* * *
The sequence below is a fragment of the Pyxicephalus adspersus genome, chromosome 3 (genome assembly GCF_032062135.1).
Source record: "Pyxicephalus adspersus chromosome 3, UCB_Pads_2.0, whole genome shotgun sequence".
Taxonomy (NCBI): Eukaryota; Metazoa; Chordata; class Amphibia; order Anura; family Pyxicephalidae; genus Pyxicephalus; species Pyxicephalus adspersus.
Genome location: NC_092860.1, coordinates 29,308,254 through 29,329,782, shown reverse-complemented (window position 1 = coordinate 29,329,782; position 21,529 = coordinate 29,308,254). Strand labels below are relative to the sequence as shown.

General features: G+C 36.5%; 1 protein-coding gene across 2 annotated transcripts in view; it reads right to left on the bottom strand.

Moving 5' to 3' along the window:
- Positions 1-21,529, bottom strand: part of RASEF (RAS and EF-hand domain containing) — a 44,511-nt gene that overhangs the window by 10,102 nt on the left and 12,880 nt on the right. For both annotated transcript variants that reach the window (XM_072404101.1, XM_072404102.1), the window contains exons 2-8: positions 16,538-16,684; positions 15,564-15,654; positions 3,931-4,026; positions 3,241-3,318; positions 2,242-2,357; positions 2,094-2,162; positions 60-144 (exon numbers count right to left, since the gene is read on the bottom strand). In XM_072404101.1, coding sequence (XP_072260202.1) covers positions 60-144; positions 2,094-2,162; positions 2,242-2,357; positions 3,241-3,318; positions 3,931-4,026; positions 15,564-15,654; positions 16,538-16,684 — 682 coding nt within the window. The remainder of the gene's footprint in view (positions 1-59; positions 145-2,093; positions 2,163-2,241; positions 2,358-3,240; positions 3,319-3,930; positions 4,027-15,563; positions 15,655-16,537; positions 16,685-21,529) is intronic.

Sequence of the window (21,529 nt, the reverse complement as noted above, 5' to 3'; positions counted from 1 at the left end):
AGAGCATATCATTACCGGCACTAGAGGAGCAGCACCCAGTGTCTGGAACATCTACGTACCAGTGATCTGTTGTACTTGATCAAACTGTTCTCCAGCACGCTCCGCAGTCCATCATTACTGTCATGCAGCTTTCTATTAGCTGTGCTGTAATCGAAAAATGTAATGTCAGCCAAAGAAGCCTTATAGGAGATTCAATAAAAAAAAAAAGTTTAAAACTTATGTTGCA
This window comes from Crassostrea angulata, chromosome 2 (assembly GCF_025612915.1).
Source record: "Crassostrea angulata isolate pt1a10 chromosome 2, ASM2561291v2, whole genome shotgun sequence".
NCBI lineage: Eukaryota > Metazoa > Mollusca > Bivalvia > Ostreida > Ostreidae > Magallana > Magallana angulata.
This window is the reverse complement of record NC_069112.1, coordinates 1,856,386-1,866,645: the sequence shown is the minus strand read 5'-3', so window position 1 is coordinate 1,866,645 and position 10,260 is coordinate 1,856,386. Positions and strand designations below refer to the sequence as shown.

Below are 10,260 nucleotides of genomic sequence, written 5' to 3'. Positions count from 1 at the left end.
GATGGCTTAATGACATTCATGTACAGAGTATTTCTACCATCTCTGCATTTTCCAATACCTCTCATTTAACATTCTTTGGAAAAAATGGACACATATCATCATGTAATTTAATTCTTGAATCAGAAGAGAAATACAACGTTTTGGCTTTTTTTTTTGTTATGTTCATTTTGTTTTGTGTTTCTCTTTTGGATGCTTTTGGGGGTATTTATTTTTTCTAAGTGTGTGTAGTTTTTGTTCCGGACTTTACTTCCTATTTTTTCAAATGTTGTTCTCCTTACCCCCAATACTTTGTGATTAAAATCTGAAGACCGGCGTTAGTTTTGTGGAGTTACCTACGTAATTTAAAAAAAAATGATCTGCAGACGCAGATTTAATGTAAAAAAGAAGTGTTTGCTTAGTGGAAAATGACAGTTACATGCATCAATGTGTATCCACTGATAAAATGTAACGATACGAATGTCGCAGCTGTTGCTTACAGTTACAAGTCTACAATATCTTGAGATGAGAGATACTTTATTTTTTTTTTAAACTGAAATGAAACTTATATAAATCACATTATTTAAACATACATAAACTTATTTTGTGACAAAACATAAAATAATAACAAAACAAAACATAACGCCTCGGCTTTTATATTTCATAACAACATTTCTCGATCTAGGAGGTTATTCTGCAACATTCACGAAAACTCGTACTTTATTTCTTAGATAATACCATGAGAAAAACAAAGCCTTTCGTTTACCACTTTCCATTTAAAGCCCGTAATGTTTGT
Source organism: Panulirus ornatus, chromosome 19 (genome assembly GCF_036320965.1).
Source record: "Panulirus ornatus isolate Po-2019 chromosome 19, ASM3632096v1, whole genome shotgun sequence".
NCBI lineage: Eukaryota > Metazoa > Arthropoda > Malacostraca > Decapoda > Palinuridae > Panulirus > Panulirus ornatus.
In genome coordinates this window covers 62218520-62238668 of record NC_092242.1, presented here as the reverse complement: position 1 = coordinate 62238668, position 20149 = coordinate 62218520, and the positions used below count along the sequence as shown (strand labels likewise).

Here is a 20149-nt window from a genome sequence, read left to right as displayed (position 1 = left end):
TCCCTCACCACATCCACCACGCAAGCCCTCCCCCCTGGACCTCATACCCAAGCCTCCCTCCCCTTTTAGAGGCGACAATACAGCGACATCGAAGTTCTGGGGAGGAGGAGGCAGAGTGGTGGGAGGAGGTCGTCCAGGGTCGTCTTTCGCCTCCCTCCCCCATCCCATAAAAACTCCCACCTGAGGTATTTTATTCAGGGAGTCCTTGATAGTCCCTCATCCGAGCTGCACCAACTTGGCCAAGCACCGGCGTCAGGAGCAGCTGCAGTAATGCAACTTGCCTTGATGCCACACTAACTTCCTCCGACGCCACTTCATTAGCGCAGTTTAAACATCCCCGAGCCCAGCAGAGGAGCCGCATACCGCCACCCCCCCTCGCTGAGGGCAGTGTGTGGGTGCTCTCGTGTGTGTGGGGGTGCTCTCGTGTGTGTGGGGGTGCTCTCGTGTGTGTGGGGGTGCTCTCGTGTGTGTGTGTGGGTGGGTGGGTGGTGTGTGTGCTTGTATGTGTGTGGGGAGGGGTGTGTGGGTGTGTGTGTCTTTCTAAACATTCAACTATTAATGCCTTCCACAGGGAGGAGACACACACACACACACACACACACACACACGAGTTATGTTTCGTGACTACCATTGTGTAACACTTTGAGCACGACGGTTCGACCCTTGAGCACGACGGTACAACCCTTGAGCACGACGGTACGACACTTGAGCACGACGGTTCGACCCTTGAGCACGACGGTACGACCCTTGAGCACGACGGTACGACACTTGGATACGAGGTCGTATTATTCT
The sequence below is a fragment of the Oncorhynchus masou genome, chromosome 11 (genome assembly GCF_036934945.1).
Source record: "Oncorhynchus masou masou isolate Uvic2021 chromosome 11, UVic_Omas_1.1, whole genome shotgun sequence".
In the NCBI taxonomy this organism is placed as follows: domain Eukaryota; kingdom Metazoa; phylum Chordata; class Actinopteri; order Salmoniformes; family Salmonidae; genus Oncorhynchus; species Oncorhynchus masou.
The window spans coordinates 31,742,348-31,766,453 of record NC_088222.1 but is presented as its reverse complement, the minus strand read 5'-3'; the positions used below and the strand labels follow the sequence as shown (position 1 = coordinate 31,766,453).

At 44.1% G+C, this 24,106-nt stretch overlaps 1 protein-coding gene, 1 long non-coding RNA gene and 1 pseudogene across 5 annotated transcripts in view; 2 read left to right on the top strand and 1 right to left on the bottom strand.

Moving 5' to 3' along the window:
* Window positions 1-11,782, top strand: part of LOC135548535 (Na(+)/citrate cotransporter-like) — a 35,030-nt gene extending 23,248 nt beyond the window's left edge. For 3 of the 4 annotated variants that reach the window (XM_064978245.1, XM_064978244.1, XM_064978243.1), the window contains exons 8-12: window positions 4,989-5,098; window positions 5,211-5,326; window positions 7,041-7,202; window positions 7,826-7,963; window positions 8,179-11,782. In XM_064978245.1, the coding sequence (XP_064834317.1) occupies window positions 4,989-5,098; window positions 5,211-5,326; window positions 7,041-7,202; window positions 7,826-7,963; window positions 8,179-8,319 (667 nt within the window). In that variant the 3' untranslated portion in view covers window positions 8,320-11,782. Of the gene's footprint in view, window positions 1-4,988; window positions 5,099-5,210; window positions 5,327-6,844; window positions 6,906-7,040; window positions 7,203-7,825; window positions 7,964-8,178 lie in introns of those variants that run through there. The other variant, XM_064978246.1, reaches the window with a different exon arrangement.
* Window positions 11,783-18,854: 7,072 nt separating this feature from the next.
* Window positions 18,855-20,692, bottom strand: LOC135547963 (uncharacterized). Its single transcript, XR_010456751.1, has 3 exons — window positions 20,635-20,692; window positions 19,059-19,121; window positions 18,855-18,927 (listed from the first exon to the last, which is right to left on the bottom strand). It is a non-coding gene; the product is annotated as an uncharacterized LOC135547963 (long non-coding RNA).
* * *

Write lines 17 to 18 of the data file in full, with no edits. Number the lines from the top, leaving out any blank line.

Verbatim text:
Source record: "Panulirus ornatus isolate Po-2019 chromosome 19, ASM3632096v1, whole genome shotgun sequence".
NCBI lineage: Eukaryota > Metazoa > Arthropoda > Malacostraca > Decapoda > Palinuridae > Panulirus > Panulirus ornatus.